"There has always been an inherent contradiction in the Republican rap: Democrats have no plan for the country—and it will do irreparable damage if they have the chance to carry it out." -- Bruce Reed in SlateReed is the former Clinton domestic policy wonk working with Rep. Rahm Emanuel on "The Plan: Big Ideas for America," due out in August. (Emanuel, chairman of the Democratic Congressional Campaign Committee, reminds voters that the "Contract with America" wasn't released until mid-September of 1994.)
As Jonathan Alter reports in Newsweek:
The strategy for getting swing-district voters to fire their incumbents is already taking shape. Just as Harry Truman ran against the "Do-Nothing Congress," Democrats will run against the "Rubber-Stamp Congress," which pimped for K Street, took a dive on its critical oversight duties (particularly on Iraq) and helped the president bankrupt the country by shoveling money toward the rich. Emanuel won't say yet which votes supporting Bush he plans to wrap around the necks of incumbents. But look for gut-punch ads that highlight the incumbents' 90-plus percent backing for Bush on issues like cuts in college loans and veterans benefits, privatizing Social Security, selling out to Big Pharma on prescription drugs and halting stem-cell research. Republicans are now scurrying away from Bush, but it may be too late. They can't take those roll-call votes back.But they won't be too upset if Democrats stay home from the polls or refuse to campaign because they're unhappy with the candidates or the party's old guard.
From Kos, regarding the Illinois-6 primary won by disabled vet, Tammy Duckworth:
This was a horribly low turnout election in a District that is becoming competitive for Democrats and yet no one in the Democratic Party from the organization to the grass roots appears to know where the hell the Democratic voters are in Illinois 6.Amen. A Nation article by Eureka, CA-based Alexander Cockburn slams Harry Reid, Rahm Emanuel and the national Democrats for not being hardball enough, for running from Sen. Russ Feingold's censure proposal, and for participating in the "Rubber Stamp" congress:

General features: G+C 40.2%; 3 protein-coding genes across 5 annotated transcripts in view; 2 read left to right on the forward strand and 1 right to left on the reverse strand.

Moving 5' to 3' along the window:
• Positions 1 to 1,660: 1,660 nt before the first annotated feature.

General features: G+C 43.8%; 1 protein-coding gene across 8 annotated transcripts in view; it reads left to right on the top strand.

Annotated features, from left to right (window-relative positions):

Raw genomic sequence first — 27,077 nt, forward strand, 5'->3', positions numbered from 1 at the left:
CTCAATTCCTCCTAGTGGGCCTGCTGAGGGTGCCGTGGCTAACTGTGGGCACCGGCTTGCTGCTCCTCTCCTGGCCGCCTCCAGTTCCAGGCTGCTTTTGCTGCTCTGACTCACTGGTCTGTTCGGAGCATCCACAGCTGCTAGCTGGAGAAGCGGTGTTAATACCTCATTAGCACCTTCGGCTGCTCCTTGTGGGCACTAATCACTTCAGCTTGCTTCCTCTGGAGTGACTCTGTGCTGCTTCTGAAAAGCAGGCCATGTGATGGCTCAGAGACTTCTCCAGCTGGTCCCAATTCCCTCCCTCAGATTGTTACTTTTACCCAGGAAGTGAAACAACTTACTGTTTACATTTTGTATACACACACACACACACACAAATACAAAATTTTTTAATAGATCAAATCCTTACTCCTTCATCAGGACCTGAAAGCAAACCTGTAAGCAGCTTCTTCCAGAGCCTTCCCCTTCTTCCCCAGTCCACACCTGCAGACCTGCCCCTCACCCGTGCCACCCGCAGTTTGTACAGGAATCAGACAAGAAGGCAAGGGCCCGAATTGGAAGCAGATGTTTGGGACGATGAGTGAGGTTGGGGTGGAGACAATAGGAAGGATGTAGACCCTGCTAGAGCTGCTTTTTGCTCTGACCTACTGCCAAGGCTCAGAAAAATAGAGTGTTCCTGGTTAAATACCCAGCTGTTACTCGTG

Exactly. And believe me, I like both Cegelis and Duckworth a lot. But this was not a good day for the district's Democrats.
And if we want to be really pessimistic, this may be further evidence of the lack of motivation amongst Democrats in general. I am truly sensing a national malaise that may very well cost us significant gains in November.
Even while I was speaking, the weekend news shows were detailing the latest campaign plan of the Congressional Democrats. It's called "Real Security." And no, "security" here doesn't mean a living wage, a pension, a health plan and no stop-loss order for your kid to stay in Iraq. It means guns and cops and lots of flag-wagging.The column's gist is, Democrats are rebranding themselves as Republican lite. Cockburn is over-reacting and contributing to the malaise.
"Real Security" calls for Democrats to hinge the 2006 campaign on how the Republicans have failed us on the issue of national security. Harry Reid says Democrats should wrap themselves in the flag, have tanks as backdrop and then try to outflank the GOP from the right with demands for increased military funding, a better-fought war, tighter borders and ports run by white, American-born Christians, preferably free of radical organizers from the ILWU.